My dear friend María Pérez-Chambers, a Federal Certified Court Interpreter, currently serving a term as Justice of the Peace in the state of Delaware, often says, “the interpreter is a retrofit in the courtroom.” In my experience, her statement is also true in every other environment and system where interpreters provide services, because all these environments existed before the addition of an interpreter to the process.
Professionals who work with interpreters often wonder whether interpreters are officers of the court, or members of the medical or the IEP team. The answer is yes, interpreters are members of those teams because they share the purpose of the team, and because they must take into account the environment, the system, and established protocols when providing their services while simultaneously working within the standards of practice for professional interpreters.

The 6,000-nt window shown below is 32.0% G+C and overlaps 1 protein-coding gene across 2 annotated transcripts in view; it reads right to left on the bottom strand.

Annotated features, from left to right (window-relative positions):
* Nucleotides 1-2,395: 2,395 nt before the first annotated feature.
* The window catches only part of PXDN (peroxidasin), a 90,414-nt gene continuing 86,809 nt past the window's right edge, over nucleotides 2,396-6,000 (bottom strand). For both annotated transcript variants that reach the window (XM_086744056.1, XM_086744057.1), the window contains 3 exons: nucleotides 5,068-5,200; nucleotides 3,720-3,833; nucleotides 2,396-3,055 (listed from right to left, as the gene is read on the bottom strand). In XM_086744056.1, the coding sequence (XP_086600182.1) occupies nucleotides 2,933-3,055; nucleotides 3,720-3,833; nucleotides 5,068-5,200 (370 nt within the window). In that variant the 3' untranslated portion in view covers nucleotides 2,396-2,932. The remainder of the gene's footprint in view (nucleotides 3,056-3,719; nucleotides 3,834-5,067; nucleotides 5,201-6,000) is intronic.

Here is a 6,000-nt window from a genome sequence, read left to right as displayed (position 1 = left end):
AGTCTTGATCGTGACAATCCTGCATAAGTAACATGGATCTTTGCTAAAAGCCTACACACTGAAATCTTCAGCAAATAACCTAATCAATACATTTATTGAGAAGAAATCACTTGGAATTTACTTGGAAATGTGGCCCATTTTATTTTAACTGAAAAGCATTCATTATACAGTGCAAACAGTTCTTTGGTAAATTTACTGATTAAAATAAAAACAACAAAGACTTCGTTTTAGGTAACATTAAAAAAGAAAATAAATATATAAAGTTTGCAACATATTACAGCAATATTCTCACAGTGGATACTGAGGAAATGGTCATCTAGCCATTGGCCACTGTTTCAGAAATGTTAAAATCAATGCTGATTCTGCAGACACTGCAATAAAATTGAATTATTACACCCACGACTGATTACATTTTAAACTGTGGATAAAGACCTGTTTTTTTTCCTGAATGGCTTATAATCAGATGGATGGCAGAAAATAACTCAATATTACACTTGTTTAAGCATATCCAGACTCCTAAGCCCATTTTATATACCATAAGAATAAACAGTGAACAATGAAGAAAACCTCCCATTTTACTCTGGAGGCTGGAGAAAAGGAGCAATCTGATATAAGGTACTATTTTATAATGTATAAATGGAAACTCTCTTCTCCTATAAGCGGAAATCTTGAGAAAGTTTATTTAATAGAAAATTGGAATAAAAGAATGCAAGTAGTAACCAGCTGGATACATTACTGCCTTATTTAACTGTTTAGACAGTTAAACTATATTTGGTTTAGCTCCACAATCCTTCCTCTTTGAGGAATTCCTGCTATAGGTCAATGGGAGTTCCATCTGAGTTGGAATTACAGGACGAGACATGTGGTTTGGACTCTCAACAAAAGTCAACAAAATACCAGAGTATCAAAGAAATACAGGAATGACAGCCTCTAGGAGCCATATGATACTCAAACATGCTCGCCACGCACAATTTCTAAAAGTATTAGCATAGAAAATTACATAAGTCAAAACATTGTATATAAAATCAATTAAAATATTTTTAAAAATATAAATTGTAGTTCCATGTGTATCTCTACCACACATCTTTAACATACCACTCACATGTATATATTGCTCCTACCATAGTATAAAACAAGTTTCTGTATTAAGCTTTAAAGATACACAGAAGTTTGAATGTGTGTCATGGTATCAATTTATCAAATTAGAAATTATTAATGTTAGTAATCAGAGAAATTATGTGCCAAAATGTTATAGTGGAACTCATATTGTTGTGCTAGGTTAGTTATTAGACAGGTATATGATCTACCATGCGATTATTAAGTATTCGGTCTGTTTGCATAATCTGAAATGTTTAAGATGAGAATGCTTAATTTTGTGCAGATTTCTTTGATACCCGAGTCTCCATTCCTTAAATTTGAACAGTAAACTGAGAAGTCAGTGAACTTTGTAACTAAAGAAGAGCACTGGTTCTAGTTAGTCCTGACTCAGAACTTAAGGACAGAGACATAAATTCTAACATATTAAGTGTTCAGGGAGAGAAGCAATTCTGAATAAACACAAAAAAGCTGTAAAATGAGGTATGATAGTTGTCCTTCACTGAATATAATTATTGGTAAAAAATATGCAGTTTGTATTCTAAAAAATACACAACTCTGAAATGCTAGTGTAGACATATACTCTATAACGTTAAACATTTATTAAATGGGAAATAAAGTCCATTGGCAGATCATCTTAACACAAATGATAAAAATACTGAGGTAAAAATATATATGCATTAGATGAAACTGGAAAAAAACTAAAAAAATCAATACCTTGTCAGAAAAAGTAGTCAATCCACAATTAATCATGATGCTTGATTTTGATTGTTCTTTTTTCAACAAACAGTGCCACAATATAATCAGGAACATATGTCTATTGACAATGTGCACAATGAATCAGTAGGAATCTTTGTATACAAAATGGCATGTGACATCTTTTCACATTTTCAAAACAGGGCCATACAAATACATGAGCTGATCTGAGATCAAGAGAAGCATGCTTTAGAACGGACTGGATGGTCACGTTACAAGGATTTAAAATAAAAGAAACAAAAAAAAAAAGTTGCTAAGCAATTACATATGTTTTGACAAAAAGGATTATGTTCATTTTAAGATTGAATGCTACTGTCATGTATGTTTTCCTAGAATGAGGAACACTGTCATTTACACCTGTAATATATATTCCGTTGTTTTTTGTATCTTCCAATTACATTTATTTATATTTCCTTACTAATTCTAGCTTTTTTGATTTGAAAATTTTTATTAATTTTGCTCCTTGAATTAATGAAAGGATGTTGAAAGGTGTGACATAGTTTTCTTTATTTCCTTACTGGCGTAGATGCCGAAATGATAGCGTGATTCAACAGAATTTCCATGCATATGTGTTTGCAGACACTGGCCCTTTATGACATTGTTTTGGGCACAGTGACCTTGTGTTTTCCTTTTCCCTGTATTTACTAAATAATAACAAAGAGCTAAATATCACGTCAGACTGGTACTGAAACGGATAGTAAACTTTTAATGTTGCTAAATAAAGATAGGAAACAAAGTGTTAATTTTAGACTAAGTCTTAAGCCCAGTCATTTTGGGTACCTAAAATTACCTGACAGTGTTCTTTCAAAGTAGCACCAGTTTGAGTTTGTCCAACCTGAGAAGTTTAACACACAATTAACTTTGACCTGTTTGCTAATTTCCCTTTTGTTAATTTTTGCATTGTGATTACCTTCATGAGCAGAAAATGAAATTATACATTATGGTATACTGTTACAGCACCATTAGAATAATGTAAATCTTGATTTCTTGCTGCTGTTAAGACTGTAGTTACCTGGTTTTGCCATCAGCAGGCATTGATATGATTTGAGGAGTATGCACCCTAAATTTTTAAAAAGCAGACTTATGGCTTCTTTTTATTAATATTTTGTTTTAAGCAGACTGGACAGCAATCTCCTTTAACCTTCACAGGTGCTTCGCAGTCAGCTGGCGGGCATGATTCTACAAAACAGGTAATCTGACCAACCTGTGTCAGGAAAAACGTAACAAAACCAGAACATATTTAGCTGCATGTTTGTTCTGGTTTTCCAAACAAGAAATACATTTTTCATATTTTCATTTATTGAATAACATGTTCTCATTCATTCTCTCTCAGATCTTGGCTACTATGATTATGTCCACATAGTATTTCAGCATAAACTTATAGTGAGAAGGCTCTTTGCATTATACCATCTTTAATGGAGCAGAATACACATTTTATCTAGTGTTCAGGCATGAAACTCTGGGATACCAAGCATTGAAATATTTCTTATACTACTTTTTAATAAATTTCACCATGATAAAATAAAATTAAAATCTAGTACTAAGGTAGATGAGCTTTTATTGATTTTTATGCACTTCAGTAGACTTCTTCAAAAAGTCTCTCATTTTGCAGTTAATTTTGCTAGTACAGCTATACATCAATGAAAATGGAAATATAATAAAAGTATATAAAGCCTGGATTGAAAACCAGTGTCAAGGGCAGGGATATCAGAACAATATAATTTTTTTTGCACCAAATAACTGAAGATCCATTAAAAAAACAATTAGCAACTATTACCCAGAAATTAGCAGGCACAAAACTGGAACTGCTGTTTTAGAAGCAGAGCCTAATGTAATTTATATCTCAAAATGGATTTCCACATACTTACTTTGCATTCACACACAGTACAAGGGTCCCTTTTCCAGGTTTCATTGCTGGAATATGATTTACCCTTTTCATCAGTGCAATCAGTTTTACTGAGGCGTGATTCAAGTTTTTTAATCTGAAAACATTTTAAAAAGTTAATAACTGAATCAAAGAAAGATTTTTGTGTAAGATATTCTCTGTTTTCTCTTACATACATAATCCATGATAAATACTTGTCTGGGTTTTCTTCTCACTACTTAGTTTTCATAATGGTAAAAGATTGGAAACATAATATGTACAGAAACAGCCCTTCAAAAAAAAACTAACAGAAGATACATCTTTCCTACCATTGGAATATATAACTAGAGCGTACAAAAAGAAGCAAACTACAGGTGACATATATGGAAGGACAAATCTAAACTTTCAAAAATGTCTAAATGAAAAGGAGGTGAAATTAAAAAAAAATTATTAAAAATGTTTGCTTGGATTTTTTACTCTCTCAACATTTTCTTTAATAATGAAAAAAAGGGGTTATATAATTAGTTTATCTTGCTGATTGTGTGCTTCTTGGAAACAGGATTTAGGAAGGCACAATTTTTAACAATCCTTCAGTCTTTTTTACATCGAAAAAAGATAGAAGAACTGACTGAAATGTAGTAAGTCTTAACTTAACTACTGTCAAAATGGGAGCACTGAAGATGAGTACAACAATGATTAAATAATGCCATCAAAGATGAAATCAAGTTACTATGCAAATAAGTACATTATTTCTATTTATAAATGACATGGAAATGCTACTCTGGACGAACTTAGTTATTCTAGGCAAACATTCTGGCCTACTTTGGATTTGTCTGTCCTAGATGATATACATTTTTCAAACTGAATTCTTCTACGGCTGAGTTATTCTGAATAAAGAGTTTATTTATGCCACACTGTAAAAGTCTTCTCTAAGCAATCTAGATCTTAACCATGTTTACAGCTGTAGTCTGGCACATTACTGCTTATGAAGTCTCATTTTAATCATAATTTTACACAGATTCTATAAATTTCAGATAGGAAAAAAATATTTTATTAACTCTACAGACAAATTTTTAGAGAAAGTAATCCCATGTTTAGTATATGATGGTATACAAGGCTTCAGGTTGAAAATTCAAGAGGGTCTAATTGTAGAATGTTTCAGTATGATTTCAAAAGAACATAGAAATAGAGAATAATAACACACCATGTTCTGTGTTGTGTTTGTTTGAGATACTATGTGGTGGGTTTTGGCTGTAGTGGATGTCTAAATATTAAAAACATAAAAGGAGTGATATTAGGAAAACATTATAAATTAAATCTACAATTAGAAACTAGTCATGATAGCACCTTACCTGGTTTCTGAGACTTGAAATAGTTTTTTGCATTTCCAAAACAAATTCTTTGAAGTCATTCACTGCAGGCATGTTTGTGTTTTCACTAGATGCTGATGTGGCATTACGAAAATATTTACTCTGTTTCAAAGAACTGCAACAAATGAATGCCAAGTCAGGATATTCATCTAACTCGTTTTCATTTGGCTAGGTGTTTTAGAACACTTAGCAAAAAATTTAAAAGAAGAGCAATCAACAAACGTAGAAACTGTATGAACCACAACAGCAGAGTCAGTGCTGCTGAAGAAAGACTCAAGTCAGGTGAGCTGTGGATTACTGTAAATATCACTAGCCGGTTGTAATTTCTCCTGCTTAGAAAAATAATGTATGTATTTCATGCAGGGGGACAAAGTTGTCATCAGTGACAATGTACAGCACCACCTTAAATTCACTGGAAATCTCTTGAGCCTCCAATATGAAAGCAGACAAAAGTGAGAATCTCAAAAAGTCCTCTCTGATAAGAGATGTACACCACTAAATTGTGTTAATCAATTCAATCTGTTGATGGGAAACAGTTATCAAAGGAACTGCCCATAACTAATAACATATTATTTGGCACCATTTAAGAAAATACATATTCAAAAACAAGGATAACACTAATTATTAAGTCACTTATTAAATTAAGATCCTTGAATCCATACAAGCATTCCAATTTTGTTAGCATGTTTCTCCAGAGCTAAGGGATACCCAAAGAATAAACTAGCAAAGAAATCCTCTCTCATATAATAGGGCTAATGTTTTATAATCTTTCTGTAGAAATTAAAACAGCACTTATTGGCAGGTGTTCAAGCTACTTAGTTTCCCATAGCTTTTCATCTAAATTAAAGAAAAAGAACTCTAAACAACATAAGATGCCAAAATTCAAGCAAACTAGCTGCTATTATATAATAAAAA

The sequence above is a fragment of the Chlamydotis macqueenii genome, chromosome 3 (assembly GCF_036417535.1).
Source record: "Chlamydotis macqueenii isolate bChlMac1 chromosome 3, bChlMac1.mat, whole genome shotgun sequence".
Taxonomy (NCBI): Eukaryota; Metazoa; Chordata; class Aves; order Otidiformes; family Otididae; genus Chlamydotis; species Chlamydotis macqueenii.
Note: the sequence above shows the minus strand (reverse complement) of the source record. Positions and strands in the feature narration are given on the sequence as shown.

As every other professional in your team, the interpreter has standards of practice that delimit their performance, and professional boundaries that allow them to do their job in an ethical manner. These professional boundaries should be respected in the same way that the professional boundaries of other professionals are respected. Doing so will allow the interpreter to perform their duties and contribute to the positive outcome of your session. As a professional member of your team, interpreters understand that you need to verify their credentials, education, certification, and professional background.
Yes, interpreters are a retrofit in any given environment where services are provided to the public, but with some flexibility and common sense when integrating their services, they can be an invaluable addition to your team.
Work with your interpreter the same way you would with any other member of your team to get the maximum benefit from their services.